Canada’s trade gap narrowed on a gain in energy and aircraft shipments, though overall export volumes continued to decline, clouding the picture on an otherwise better-than-expected result.
The nation posted a $955 million trade deficit in August, from a revised $1.38 billion in July, Statistics Canada said Friday in Ottawa. The result surprised to the upside, beating economist expectations for a $1.2 billion deficit.
Canadian shipments have stabilized this year after suffering a harsh end to 2018 on weak oil exports. Still, economists expect the country's economic growth to slow to 1.5 per cent in the third quarter, partly on global trade tensions, after a 3.7 per cent expansion in the prior period.
Canada’s trade surplus with the U.S., its main trading partner, widened to $4.9 billion in August as export gains outpaced imports. Exports to China expanded despite disruptions to commerce between the two countries amid a diplomatic dispute involving the arrest of a top Huawei Technologies executive on a U.S. extradition request.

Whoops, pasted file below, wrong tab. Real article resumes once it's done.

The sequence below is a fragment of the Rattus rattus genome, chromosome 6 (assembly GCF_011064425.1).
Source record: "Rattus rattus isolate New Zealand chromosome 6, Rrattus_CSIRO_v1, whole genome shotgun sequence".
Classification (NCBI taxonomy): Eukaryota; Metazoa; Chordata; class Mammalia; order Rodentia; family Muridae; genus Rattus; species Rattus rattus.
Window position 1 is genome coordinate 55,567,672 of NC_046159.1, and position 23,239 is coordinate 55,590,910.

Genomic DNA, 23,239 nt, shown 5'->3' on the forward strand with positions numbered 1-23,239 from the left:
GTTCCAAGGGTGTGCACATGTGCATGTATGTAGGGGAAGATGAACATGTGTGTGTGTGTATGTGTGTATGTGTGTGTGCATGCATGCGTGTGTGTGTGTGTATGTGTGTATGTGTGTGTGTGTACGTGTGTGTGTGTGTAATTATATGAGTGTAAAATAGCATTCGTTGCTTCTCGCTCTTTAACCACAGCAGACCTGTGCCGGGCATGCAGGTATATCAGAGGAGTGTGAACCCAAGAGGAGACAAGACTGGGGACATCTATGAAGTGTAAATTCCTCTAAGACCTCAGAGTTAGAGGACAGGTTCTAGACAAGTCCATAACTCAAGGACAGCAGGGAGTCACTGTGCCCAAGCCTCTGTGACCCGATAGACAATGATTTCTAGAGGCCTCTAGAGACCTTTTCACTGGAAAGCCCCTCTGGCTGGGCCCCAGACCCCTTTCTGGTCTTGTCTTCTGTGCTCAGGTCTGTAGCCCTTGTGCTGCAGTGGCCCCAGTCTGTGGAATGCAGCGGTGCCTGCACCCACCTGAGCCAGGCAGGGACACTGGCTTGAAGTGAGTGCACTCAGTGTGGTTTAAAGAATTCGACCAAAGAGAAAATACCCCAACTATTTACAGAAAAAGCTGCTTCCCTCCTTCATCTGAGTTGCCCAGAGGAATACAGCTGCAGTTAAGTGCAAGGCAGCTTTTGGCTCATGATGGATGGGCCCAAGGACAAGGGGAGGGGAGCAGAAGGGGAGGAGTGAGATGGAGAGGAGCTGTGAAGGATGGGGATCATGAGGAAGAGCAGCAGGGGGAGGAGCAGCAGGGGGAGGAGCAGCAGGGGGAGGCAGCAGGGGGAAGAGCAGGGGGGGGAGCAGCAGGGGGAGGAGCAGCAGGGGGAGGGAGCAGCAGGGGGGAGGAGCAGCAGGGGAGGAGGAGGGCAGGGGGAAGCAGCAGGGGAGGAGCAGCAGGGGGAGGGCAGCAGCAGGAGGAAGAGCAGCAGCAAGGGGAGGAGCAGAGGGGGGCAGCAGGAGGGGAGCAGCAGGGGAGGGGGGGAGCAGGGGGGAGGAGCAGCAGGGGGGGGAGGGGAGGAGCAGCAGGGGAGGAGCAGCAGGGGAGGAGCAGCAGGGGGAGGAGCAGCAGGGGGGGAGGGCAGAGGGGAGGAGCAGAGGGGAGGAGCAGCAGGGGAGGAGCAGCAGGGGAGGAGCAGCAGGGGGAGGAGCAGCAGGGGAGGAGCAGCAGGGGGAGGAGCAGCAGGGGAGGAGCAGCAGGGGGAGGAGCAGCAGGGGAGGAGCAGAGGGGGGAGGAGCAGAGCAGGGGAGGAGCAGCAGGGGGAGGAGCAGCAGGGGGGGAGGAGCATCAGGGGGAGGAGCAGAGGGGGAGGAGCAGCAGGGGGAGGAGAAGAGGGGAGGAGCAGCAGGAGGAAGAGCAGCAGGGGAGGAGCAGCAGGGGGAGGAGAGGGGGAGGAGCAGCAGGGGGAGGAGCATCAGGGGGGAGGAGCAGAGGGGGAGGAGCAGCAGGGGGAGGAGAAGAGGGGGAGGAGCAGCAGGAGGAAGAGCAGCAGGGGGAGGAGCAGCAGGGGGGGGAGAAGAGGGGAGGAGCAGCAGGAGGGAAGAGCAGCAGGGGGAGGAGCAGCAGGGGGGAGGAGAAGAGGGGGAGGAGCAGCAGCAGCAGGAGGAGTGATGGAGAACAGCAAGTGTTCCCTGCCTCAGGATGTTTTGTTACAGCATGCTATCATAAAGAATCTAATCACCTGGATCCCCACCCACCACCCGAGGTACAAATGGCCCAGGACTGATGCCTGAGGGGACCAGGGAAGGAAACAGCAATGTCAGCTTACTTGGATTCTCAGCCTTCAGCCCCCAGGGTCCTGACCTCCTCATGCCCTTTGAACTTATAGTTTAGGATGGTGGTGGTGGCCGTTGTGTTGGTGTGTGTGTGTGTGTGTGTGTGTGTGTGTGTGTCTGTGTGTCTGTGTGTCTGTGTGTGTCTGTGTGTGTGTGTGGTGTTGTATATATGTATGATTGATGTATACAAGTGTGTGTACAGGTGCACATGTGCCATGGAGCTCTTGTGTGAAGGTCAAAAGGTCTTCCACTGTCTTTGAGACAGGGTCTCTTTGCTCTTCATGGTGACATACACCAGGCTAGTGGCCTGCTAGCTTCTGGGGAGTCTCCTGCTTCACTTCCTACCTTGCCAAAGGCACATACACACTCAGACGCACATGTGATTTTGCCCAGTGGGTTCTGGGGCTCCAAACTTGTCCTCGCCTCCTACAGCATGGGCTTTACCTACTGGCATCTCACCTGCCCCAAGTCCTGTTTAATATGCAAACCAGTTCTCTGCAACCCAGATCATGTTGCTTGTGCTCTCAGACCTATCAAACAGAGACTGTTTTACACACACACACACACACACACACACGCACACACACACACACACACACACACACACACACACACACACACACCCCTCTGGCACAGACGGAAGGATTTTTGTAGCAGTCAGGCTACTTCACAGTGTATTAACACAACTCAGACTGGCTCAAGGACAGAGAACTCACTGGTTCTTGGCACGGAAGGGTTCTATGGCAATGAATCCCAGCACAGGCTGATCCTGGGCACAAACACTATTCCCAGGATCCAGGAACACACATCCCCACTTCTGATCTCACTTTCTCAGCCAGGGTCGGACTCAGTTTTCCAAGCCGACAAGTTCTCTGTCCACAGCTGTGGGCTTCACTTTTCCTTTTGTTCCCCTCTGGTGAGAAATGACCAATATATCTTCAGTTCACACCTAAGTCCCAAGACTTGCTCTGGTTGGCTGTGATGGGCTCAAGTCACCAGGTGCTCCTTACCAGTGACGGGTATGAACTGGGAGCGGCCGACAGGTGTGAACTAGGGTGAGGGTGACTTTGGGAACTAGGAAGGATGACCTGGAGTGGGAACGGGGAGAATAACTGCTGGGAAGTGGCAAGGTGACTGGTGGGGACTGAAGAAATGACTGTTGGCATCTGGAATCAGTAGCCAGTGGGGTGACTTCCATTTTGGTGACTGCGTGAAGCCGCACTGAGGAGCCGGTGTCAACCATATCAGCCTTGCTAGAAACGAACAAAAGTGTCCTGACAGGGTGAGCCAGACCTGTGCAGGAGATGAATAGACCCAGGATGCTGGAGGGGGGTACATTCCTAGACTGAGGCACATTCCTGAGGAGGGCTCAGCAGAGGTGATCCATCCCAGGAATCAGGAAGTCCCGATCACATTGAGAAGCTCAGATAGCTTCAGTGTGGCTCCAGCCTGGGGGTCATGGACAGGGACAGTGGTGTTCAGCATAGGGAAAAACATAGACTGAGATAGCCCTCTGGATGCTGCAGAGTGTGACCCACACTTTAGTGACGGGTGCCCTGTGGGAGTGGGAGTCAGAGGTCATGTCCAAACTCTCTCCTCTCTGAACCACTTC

Total exports increased 1.8 per cent in August after falling for two consecutive months. Higher exports of business jets to the U.S. led gains in aircraft trade while higher crude oil drove energy product exports. On a volume basis, exports dropped 0.2 per cent.
Metal and non-metallic mineral shipments were the largest contributor to the overall gain in imports in August. Gold imports reached the highest level in more than two years, reflecting an increase in asset acquisitions by Canadian companies.
July’s trade deficit was revised to C$1.38 billion, after an initially reported shortfall of $1.12 billion, the statistics agency said.